- Arkansas lawmakers are moving toward new telehealth regulations that would resolve an “originating site” issue that caused problems last year. But they may be wading into new problems with school-based programs.
The state Senate’s Public Health, Welfare and Labor Committee voted this week to approve amendments to the state’s telemedicine rules that would, among other things, enable residents to access telehealth services from their home or other remote locations. The bill now passes to the full state Senate.
Arkansas Act 887, signed into law in 2015, stipulates that an originating site must be in a healthcare setting, such as a hospital, clinic or doctor’s office. That drew the ire of healthcare providers seeking to launch remote monitoring programs and large businesses like Wal-Mart and trucking company H.B. Hunt, who noted the law prevents their employees from accessing telehealth through mobile devices at home or on the road.
Arkansas Senate Bill 146, submitted on January 19 by Sen. Cecile Bledsoe, R-Rogers, would define an originating site as wherever the patient is located.
The bill also states that healthcare providers treating minors in a school telehealth program must either
- be the child’s regular pediatrician or other primary care physician
- have a cross-coverage arrangement with the child’s doctor, or
- have authorization from the child’s doctor.
Nearly all school-based telehealth programs require a parent’s OK for telehealth services – something done in a blanket letter or e-mail to parents at the beginning of the school year. When a child is treated via telehealth, the pediatrician or other primary care provider is notified later and sent all records of the treatment.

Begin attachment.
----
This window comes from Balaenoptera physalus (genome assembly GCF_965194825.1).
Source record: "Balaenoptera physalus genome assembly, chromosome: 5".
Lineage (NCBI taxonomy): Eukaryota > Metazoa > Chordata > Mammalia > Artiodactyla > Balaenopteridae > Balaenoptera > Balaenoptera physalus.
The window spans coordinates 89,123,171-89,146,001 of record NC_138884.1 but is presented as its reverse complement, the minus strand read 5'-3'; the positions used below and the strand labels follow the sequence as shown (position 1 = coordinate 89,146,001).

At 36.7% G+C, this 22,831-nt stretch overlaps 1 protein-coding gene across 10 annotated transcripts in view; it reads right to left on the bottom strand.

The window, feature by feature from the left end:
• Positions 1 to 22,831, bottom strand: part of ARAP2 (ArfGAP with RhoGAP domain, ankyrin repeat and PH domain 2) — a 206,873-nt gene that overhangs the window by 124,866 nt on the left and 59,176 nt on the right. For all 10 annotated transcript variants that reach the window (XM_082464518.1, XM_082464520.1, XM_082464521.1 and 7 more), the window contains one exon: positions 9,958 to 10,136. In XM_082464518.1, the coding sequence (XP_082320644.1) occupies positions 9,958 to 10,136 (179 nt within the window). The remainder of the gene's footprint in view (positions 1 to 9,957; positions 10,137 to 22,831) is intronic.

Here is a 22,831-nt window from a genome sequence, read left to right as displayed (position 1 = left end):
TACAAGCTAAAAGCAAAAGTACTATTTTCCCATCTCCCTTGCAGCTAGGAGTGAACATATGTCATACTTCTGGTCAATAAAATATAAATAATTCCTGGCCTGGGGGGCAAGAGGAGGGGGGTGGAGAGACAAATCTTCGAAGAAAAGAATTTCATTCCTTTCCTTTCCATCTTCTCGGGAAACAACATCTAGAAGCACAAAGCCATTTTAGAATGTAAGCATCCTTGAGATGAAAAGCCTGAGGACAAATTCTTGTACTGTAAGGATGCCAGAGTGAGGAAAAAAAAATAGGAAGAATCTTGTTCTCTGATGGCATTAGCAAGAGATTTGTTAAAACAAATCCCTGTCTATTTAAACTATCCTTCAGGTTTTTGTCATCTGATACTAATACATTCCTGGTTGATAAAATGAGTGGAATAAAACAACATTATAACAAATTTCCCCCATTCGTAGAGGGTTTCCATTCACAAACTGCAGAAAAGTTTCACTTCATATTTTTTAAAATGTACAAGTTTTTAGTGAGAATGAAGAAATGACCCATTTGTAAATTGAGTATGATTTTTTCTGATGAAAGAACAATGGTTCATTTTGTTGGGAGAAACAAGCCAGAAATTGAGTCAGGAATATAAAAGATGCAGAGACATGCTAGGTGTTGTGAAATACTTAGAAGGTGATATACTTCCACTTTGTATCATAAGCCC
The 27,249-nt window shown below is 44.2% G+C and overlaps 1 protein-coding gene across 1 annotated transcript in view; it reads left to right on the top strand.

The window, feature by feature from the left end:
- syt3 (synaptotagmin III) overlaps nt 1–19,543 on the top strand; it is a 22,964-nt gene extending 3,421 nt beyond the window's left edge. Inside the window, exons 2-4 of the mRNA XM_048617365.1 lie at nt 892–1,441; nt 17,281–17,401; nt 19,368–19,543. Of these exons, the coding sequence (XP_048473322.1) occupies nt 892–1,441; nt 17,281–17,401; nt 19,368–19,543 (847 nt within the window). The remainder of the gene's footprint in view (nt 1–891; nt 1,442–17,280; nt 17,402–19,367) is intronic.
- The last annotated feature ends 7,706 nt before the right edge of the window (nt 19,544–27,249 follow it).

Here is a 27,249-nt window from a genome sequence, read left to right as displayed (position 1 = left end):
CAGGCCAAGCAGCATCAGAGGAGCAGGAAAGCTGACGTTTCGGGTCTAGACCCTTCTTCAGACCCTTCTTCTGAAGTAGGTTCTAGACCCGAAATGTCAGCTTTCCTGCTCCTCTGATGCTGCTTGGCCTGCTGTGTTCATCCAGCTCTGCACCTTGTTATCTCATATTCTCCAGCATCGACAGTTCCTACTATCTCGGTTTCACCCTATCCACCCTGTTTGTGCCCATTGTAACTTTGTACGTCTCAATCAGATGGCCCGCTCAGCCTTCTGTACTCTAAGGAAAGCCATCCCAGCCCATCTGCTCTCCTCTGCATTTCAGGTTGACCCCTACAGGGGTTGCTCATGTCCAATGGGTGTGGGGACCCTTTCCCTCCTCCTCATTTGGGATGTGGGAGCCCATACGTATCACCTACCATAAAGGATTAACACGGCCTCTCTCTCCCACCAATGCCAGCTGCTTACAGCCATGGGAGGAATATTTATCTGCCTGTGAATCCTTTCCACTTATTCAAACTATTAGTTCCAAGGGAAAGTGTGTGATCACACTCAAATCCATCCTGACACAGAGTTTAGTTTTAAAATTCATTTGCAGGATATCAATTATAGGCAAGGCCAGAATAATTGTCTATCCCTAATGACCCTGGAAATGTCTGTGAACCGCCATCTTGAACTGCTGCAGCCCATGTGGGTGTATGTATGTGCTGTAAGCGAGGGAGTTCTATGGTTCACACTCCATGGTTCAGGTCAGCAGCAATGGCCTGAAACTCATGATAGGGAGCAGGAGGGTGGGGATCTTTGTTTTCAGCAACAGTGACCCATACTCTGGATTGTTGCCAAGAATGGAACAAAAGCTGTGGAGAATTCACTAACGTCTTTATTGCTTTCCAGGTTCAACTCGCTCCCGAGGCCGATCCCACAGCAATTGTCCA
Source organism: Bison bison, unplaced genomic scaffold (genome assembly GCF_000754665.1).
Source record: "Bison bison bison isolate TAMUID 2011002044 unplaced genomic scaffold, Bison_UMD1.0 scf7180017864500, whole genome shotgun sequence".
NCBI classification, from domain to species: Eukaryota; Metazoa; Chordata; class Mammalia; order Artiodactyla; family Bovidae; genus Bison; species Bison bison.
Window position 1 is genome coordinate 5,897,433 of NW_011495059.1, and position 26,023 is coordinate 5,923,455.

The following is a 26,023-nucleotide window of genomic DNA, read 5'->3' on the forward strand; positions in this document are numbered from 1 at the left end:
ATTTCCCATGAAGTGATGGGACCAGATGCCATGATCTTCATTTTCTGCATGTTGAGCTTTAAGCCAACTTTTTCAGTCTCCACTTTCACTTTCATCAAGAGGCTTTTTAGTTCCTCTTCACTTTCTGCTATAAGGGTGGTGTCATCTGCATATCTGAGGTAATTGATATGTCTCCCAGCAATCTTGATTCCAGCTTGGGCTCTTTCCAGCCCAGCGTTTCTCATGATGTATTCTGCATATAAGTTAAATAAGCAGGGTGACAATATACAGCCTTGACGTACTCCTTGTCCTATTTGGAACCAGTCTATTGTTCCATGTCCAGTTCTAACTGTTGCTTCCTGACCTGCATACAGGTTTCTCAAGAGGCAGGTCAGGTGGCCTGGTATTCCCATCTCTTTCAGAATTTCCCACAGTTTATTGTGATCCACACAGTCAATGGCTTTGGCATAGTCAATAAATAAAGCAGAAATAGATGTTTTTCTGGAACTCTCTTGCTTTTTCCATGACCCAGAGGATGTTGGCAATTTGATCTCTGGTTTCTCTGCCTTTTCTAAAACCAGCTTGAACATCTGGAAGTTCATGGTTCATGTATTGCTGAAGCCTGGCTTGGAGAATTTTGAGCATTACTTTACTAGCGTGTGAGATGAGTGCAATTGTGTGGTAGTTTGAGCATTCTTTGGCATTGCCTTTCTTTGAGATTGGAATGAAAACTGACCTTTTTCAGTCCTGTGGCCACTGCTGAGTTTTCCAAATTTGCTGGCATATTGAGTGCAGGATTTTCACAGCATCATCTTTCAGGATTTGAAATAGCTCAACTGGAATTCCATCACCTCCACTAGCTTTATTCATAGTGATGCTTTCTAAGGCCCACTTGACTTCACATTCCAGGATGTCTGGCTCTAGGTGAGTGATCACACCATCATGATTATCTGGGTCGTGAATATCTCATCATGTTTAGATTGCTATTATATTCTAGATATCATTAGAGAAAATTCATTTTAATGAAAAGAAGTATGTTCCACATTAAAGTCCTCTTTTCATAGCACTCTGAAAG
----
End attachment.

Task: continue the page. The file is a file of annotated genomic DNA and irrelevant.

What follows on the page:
According to the Arkansas Time Record, Bledsoe said during the hearing that the amendment is necessary because school students are “a captive audience.” But Mary Doderer, president and CEO of Arkansas Children’s Hospital, which is launching a school-based telehealth pilot program, questioned why schools were singled out for the restriction.
"[W]ould we require that only in a school setting and not require that in a Walmart clinic, in an urgent care clinic, in any other site that telemedicine will be delivered?" she asked.
When told the state’s telehealth laws don’t specify that a child’s parent give permission before telehealth is used on a child, Bledsoe said she’d amend her bill to include that requirement.
Lawmakers last year approved an amendment to the state’s telemedicine laws that eliminated a requirement that a healthcare provider meet in person with a new patient before beginning telehealth treatment. Arkansas had been one of the last states to still require an in-person meeting between doctor and patient – a distinction that has earned the state a low grade on the American Telemedicine Association’s annual report cards on state telemedicine practices.